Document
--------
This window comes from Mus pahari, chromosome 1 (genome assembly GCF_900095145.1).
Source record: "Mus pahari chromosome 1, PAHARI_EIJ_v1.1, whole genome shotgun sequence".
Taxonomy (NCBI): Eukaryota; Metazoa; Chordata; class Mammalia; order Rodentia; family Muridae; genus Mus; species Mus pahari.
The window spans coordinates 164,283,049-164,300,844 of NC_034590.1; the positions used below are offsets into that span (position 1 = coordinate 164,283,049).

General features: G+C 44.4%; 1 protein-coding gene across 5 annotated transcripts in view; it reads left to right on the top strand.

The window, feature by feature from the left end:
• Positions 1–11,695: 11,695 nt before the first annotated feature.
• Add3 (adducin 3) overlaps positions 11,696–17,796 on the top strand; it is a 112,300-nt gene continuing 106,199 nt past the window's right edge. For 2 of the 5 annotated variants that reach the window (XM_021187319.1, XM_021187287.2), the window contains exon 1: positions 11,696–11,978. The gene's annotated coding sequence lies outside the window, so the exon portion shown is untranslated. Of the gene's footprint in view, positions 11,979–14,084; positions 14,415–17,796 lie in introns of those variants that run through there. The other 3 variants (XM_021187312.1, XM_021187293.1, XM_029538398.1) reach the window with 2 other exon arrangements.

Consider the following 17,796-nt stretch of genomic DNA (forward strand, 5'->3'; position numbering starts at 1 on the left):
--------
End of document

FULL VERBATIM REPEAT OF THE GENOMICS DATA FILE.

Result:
This window comes from Mus pahari, chromosome 1 (genome assembly GCF_900095145.1).
Source record: "Mus pahari chromosome 1, PAHARI_EIJ_v1.1, whole genome shotgun sequence".
Taxonomy (NCBI): Eukaryota; Metazoa; Chordata; class Mammalia; order Rodentia; family Muridae; genus Mus; species Mus pahari.
The window spans coordinates 164,283,049-164,300,844 of NC_034590.1; the positions used below are offsets into that span (position 1 = coordinate 164,283,049).

General features: G+C 44.4%; 1 protein-coding gene across 5 annotated transcripts in view; it reads left to right on the top strand.

The window, feature by feature from the left end:
• Positions 1–11,695: 11,695 nt before the first annotated feature.
• Add3 (adducin 3) overlaps positions 11,696–17,796 on the top strand; it is a 112,300-nt gene continuing 106,199 nt past the window's right edge. For 2 of the 5 annotated variants that reach the window (XM_021187319.1, XM_021187287.2), the window contains exon 1: positions 11,696–11,978. The gene's annotated coding sequence lies outside the window, so the exon portion shown is untranslated. Of the gene's footprint in view, positions 11,979–14,084; positions 14,415–17,796 lie in introns of those variants that run through there. The other 3 variants (XM_021187312.1, XM_021187293.1, XM_029538398.1) reach the window with 2 other exon arrangements.

Consider the following 17,796-nt stretch of genomic DNA (forward strand, 5'->3'; position numbering starts at 1 on the left):